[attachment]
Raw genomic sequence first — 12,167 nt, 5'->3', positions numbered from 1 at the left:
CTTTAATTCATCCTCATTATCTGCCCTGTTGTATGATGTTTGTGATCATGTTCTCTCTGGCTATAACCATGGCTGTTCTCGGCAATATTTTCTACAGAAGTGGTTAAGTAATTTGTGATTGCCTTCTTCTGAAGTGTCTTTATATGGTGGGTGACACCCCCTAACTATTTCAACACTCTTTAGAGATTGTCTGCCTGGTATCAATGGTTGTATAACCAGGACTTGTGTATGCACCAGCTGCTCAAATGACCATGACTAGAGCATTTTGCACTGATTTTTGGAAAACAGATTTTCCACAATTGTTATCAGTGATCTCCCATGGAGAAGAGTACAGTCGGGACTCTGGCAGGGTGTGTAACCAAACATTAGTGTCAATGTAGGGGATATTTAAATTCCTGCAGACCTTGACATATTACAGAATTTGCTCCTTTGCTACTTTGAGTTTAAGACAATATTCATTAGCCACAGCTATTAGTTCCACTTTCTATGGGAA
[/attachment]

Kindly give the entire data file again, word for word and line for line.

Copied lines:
Raw genomic sequence first — 12,167 nt, 5'->3', positions numbered from 1 at the left:
CTTTAATTCATCCTCATTATCTGCCCTGTTGTATGATGTTTGTGATCATGTTCTCTCTGGCTATAACCATGGCTGTTCTCGGCAATATTTTCTACAGAAGTGGTTAAGTAATTTGTGATTGCCTTCTTCTGAAGTGTCTTTATATGGTGGGTGACACCCCCTAACTATTTCAACACTCTTTAGAGATTGTCTGCCTGGTATCAATGGTTGTATAACCAGGACTTGTGTATGCACCAGCTGCTCAAATGACCATGACTAGAGCATTTTGCACTGATTTTTGGAAAACAGATTTTCCACAATTGTTATCAGTGATCTCCCATGGAGAAGAGTACAGTCGGGACTCTGGCAGGGTGTGTAACCAAACATTAGTGTCAATGTAGGGGATATTTAAATTCCTGCAGACCTTGACATATTACAGAATTTGCTCCTTTGCTACTTTGAGTTTAAGACAATATTCATTAGCCACAGCTATTAGTTCCACTTTCTATGGGAA